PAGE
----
People have been wrapping their cold hands around hot mugs of mulled wine for as long as we’ve craved comfort drinks—that is to say, for centuries. It is a beloved tradition that transcends countries, cultures, and even times like these when the holidays look a little different than normal. Whether you’re cozy at home or sitting under a heat lamp in below-freezing temperatures, mulled wine will put a glow on your cheeks.
What Is Mulled Wine?
The tradition of spicing and heating wine can be traced through the ages and across continents. It begins in ancient Greece with “hippocras,” which was red or white wine steeped in a mixture of spices, sometimes warmed, and likely used as a fortifying sort of tonic or digestif. Ancient Romans played an important part in spreading their versions of mulled wine throughout Europe, and it took on various names and recipes over the centuries. Today, you can find glühwein in Germany, vin brulé in Italy, vin chaud in France, glögg in Sweden, and dozens of other variations around the world.
As varied as the names for mulled wine around the globe are, they all have a few things in common: the wine is often fortified with a strong liquor, the spices are “warm” like clove, cinnamon, and star anise, it may be citrusy, and it will definitely be sweetened—and, everyone agrees it’s the coziest holiday drink there is.
What kind of wine should you use?
To make mulled wine, opt for a fruity red that is not the $60 Napa Cab on your shelf. The spices and sweetness will cover up nuances and complexities, so get something on the less expensive side that you nevertheless wouldn’t mind drinking on its own. Check out what a reader asked Vino Joe for a more in-depth analysis here:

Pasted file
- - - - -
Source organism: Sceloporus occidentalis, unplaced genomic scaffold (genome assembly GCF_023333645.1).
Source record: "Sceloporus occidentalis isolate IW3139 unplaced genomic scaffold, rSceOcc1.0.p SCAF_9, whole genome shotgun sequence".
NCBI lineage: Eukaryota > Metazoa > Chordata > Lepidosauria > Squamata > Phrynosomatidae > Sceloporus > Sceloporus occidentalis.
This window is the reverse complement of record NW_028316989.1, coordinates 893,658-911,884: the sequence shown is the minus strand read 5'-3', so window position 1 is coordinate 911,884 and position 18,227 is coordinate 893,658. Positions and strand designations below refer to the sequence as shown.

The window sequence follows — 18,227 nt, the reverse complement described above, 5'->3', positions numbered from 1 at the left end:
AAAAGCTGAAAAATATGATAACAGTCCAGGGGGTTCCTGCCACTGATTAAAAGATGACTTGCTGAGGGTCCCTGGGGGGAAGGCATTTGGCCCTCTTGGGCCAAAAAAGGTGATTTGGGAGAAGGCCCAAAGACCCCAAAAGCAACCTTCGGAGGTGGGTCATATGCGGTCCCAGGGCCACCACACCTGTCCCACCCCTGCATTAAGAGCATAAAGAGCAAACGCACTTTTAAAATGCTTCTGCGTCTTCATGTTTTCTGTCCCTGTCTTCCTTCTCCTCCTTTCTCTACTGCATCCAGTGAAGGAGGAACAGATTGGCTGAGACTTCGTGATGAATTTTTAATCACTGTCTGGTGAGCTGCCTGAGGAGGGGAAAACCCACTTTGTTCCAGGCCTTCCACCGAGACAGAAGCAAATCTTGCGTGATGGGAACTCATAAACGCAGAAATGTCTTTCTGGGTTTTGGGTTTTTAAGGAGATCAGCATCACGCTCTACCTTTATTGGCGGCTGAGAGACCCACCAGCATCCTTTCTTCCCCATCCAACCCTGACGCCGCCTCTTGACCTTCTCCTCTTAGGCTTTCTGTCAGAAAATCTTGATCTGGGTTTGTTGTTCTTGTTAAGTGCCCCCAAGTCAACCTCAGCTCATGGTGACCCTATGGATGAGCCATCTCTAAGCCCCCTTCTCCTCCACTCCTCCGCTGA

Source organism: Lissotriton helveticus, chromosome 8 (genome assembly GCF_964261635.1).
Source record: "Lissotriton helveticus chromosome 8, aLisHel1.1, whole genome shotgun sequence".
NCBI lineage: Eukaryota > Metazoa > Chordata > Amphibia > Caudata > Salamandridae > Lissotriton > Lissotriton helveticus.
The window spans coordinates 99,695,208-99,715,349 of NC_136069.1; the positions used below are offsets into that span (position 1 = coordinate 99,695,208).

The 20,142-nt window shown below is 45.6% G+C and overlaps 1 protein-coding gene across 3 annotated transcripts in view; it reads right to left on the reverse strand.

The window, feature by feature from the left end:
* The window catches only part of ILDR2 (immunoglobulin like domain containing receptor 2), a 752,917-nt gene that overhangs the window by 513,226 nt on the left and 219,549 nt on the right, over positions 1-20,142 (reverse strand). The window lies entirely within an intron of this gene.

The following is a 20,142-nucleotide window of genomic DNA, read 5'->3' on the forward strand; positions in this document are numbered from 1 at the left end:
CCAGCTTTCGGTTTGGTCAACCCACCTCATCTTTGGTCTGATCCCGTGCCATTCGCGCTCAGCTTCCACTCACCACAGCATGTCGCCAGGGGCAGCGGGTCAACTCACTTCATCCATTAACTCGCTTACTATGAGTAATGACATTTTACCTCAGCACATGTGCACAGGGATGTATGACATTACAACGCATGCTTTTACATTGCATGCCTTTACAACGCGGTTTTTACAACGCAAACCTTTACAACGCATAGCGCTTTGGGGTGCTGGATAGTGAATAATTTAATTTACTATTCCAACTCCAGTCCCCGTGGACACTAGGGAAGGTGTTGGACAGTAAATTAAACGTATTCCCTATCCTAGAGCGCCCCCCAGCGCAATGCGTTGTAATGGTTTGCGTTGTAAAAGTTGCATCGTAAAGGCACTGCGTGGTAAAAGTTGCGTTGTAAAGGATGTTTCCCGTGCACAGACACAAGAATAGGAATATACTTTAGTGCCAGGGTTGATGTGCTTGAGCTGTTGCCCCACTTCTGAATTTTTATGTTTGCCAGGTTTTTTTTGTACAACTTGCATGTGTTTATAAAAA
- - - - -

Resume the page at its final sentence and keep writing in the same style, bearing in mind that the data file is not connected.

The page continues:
What Wine Type For Mulled Wine?
Below is a classic recipe. Adjust the ingredients according to taste or enjoy it just the way it is. A note: many recipes call for the addition of brandy, but the added spices and flavor of Port wine give it a delicious boost.
Recipe for Mulled Wine
- 2 bottles of fruity red wine (we recommend St. Francis Sonoma County Merlot)
- 220 gr / 7 oz / slightly less than 1 cup sugar
- 1 organic lemon
- 1 organic orange
- 1-2 star anise
- 8 cloves
- 2 sticks cinnamon
- Pinch of nutmeg
- 1.5 cups Tawny or Ruby Port (we recommend Fonseca Bin No.27 for a Ruby, and Croft Reserve Tawny)
Peel the skin from the orange and lemon. Combine the fruit skin, spices, sugar, and just enough wine to cover the sugar in a saucepan. Heat the wine to boiling and stir constantly until it becomes a syrup; add the rest of the wine and Port win and keep warm (not boiling, so as not to evaporate all the alcohol).
- 1 apple, sliced thinly
- Peel of 1 lime
- 2-3 bay leaves
- 1 vanilla pod
- Pinch of ginger